Now my theory about sulfur smells. One reason for the green sand filter was to get rid of the sulfur smell. Even after super shocking the well it would come back. It's gone now except for on place, my remodeled bathroom. Al the faucet supplies in the house are the usual copper tubes. The new bath has those flex rubber supplies sold everywhere. I get strong egg smells and someone said the supplies entrained oxygen like early pex did in radiant systems. OK me thinks, I'll just replace them with the old kind. Not so easy. No one sells the old kind or at least I've not found any. I will try Walmart. I usually don't go there but they often surprise me with how well they are stocked.
    I know I don't want to buy 25' of soft copper.
    Give me a relay with big enough contacts, and I'll run the world!

    You can be anything you want......As long as you don't suck at it.

    If a person wants to create a machine that will be more likely to fail...Make it complicated.

    USAF 98 Bomb Wing 1960-66 SMW Lu49

  4. #30
    Join Date
    Mar 2013
    Location
    Billington Heights, NY
    Posts
    21,628
    Post Likes
    Quote Originally Posted by hvacker View Post
    I have a well, 280' deep. Water then goes to a green sand filter the size of a large oxygen tank, then to a softener. The water from the well is safe but does contain all the expected minerals. A carbon filter will work ok for taste and odor but they need replacement often. Maybe 3 weeks.
    The green sand filter also has a device to cut down any rotten egg smell. That's usually from organic contaminants in the well.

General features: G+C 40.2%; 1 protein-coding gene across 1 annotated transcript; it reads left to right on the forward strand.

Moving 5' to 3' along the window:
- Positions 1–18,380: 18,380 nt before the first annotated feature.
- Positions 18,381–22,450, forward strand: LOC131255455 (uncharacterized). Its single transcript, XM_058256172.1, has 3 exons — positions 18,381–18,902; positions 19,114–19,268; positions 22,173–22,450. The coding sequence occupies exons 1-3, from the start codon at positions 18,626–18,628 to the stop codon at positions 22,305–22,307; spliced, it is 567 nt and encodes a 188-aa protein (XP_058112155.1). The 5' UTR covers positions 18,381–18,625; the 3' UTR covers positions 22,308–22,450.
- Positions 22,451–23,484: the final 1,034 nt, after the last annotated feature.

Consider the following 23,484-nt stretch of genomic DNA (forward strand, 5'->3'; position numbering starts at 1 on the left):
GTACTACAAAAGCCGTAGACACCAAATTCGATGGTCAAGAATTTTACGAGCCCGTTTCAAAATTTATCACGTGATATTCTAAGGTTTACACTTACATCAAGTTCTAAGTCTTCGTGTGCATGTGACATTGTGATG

For just taste and odor the charcoal works great but I've stopped using them because of the maintenance.

    Now my theory about sulfur smells. One reason for the green sand filter was to get rid of the sulfur smell. Even after super shocking the well it would come back. It's gone now except for on place, my remodeled bathroom. Al the faucet supplies in the house are the usual copper tubes. The new bath has those flex rubber supplies sold everywhere. I get strong egg smells and someone said the supplies entrained oxygen like early pex did in radiant systems. OK me thinks, I'll just replace them with the old kind. Not so easy. No one sells the old kind or at least I've not found any. I will try Walmart. I usually don't go there but they often surprise me with how well they are stocked.
    I know I don't want to buy 25' of soft copper.
    Supply houses still have metal flex water lines. Usually up to 4 feet long. Some are copper, some are chromed brass.

    Try shocking the house with chlorine first. Bacteria often cause those smells, especially in little used areas or end lines.

  5. #31
    Join Date
    May 2014